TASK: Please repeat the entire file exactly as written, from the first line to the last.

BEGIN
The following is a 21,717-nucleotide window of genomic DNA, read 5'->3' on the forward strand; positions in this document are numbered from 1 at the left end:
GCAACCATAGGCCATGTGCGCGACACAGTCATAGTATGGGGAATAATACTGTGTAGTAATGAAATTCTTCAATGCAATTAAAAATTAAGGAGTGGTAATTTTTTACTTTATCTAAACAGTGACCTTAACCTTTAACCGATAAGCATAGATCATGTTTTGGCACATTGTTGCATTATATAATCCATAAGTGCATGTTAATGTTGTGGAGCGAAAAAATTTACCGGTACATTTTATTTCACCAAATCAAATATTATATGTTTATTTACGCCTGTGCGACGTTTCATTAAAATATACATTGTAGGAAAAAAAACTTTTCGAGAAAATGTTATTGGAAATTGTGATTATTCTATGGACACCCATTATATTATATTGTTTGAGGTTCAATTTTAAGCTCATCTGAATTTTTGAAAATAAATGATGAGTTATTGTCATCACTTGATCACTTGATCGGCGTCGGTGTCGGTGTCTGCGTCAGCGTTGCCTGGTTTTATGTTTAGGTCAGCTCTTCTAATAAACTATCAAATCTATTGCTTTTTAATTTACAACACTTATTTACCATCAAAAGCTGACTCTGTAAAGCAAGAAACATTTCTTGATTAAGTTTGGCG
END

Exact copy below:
The following is a 21,717-nucleotide window of genomic DNA, read 5'->3' on the forward strand; positions in this document are numbered from 1 at the left end:
GCAACCATAGGCCATGTGCGCGACACAGTCATAGTATGGGGAATAATACTGTGTAGTAATGAAATTCTTCAATGCAATTAAAAATTAAGGAGTGGTAATTTTTTACTTTATCTAAACAGTGACCTTAACCTTTAACCGATAAGCATAGATCATGTTTTGGCACATTGTTGCATTATATAATCCATAAGTGCATGTTAATGTTGTGGAGCGAAAAAATTTACCGGTACATTTTATTTCACCAAATCAAATATTATATGTTTATTTACGCCTGTGCGACGTTTCATTAAAATATACATTGTAGGAAAAAAAACTTTTCGAGAAAATGTTATTGGAAATTGTGATTATTCTATGGACACCCATTATATTATATTGTTTGAGGTTCAATTTTAAGCTCATCTGAATTTTTGAAAATAAATGATGAGTTATTGTCATCACTTGATCACTTGATCGGCGTCGGTGTCGGTGTCTGCGTCAGCGTTGCCTGGTTTTATGTTTAGGTCAGCTCTTCTAATAAACTATCAAATCTATTGCTTTTTAATTTACAACACTTATTTACCATCAAAAGCTGACTCTGTAAAGCAAGAAACATTTCTTGATTAAGTTTGGCG